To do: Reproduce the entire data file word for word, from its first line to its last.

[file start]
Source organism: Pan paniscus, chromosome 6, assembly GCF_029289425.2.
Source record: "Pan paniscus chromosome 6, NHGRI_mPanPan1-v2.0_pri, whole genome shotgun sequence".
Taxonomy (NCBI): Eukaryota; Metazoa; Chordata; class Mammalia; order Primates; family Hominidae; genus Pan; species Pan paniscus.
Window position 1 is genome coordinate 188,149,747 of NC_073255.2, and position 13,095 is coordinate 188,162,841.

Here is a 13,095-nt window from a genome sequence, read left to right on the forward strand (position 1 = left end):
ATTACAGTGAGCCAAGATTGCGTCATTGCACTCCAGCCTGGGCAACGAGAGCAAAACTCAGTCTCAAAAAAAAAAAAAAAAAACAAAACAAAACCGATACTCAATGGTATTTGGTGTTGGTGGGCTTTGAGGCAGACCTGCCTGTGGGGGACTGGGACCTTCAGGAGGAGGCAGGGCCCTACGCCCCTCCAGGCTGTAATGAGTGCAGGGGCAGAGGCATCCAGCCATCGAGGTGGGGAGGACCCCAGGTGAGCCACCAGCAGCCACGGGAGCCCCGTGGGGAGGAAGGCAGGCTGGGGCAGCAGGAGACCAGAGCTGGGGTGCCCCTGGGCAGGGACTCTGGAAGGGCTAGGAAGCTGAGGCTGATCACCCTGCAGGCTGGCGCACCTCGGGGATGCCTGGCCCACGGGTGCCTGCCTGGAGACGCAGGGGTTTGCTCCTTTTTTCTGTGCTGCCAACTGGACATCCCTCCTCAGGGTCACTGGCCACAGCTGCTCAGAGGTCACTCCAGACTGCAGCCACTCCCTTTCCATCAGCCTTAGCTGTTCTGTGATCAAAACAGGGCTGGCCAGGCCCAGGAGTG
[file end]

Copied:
Source organism: Pan paniscus, chromosome 6, assembly GCF_029289425.2.
Source record: "Pan paniscus chromosome 6, NHGRI_mPanPan1-v2.0_pri, whole genome shotgun sequence".
Taxonomy (NCBI): Eukaryota; Metazoa; Chordata; class Mammalia; order Primates; family Hominidae; genus Pan; species Pan paniscus.
Window position 1 is genome coordinate 188,149,747 of NC_073255.2, and position 13,095 is coordinate 188,162,841.

Here is a 13,095-nt window from a genome sequence, read left to right on the forward strand (position 1 = left end):
ATTACAGTGAGCCAAGATTGCGTCATTGCACTCCAGCCTGGGCAACGAGAGCAAAACTCAGTCTCAAAAAAAAAAAAAAAAAACAAAACAAAACCGATACTCAATGGTATTTGGTGTTGGTGGGCTTTGAGGCAGACCTGCCTGTGGGGGACTGGGACCTTCAGGAGGAGGCAGGGCCCTACGCCCCTCCAGGCTGTAATGAGTGCAGGGGCAGAGGCATCCAGCCATCGAGGTGGGGAGGACCCCAGGTGAGCCACCAGCAGCCACGGGAGCCCCGTGGGGAGGAAGGCAGGCTGGGGCAGCAGGAGACCAGAGCTGGGGTGCCCCTGGGCAGGGACTCTGGAAGGGCTAGGAAGCTGAGGCTGATCACCCTGCAGGCTGGCGCACCTCGGGGATGCCTGGCCCACGGGTGCCTGCCTGGAGACGCAGGGGTTTGCTCCTTTTTTCTGTGCTGCCAACTGGACATCCCTCCTCAGGGTCACTGGCCACAGCTGCTCAGAGGTCACTCCAGACTGCAGCCACTCCCTTTCCATCAGCCTTAGCTGTTCTGTGATCAAAACAGGGCTGGCCAGGCCCAGGAGTG